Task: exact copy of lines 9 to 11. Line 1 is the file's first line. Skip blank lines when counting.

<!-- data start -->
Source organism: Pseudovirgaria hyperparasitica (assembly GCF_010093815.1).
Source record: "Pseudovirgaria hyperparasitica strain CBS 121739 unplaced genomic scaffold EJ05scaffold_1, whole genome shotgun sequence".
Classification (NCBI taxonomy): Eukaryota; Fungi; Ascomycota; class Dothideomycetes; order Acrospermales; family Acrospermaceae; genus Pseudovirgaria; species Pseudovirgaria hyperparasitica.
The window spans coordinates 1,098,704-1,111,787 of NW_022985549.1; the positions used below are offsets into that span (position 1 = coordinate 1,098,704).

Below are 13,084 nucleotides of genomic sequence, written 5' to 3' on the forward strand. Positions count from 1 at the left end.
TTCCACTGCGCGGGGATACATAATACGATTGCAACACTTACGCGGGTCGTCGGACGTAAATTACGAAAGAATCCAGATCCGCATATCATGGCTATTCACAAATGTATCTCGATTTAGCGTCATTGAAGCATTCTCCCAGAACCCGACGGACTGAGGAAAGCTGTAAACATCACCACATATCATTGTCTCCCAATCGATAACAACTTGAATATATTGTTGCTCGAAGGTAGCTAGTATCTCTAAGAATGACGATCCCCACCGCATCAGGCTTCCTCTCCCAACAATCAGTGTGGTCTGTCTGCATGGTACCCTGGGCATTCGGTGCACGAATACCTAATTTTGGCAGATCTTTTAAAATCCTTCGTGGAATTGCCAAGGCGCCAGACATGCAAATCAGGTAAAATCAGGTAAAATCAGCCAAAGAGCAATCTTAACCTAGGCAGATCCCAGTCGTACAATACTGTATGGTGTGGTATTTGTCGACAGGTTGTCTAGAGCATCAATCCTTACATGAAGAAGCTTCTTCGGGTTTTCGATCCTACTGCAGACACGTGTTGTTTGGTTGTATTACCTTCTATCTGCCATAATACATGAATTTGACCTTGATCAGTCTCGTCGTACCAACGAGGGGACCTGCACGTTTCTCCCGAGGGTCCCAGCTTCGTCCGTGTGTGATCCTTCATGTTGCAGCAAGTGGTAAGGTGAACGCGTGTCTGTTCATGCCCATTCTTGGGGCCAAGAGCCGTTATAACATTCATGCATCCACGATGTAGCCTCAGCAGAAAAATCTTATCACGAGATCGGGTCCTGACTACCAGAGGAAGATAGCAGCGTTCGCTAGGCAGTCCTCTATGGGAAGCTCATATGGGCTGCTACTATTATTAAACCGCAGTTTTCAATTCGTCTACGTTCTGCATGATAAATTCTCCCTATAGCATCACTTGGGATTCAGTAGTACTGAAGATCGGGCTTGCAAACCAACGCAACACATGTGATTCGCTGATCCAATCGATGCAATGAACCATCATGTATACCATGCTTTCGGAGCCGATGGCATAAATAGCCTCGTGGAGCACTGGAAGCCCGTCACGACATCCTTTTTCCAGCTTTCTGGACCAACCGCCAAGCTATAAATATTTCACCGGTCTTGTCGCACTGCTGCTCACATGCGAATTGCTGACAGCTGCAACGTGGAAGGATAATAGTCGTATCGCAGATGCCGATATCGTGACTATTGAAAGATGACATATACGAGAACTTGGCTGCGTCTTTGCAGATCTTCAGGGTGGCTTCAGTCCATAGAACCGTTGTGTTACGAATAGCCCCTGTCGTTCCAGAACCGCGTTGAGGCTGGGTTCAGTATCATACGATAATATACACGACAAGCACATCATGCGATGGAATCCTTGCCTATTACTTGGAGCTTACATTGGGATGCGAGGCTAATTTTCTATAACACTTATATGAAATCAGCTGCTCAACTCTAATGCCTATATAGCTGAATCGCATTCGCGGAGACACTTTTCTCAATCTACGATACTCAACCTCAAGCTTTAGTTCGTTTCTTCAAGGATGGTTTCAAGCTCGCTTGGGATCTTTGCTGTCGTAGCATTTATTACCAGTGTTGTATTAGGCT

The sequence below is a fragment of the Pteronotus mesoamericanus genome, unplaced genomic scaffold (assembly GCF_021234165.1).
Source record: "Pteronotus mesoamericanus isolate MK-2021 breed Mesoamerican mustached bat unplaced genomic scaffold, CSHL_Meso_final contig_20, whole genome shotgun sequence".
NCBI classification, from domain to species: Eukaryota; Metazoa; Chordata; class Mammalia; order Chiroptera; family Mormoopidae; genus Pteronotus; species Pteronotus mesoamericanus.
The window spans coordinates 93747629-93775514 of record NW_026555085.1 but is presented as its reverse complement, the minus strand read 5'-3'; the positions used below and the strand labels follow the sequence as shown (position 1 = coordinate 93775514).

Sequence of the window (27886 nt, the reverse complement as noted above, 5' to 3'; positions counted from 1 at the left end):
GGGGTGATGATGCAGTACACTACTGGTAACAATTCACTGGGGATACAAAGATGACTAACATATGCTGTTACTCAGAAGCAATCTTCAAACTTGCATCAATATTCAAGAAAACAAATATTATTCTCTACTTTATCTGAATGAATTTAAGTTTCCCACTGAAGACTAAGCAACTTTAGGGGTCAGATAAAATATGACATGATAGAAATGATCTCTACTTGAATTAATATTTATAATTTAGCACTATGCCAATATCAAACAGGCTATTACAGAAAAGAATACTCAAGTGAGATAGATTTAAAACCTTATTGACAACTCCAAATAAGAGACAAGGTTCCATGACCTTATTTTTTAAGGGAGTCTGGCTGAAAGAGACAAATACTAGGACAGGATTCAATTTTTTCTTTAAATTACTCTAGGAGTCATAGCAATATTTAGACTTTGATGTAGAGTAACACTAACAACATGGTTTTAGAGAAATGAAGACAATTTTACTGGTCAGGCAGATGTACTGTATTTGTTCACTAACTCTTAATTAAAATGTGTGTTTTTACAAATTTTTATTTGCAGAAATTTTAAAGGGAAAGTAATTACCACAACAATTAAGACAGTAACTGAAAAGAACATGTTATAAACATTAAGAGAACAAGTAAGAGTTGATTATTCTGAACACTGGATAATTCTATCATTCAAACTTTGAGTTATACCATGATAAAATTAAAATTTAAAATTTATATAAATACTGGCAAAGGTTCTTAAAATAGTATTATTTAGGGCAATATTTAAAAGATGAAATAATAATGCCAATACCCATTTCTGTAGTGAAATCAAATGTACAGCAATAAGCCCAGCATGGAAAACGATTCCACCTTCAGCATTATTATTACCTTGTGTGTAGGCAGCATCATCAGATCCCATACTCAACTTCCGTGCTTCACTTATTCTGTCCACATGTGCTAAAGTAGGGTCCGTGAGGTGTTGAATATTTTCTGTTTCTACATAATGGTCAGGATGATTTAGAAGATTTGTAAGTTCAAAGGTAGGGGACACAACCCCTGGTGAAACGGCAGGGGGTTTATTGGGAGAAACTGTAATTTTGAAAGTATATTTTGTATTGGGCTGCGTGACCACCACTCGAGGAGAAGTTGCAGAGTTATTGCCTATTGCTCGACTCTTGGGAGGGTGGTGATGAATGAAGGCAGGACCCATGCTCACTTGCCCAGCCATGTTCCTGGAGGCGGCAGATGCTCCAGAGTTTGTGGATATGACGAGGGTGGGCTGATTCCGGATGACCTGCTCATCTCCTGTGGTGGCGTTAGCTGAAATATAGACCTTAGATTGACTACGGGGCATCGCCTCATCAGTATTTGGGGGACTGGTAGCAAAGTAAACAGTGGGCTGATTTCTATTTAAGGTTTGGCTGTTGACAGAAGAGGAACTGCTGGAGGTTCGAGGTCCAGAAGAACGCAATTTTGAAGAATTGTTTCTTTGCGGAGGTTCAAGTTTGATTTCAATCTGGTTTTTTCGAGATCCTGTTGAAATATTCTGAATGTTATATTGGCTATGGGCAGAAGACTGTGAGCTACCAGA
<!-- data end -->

NCBI classification, from domain to species: Eukaryota; Metazoa; Chordata; class Mammalia; order Chiroptera; family Mormoopidae; genus Pteronotus; species Pteronotus mesoamericanus.
The window spans coordinates 93747629-93775514 of record NW_026555085.1 but is presented as its reverse complement, the minus strand read 5'-3'; the positions used below and the strand labels follow the sequence as shown (position 1 = coordinate 93775514).

Sequence of the window (27886 nt, the reverse complement as noted above, 5' to 3'; positions counted from 1 at the left end):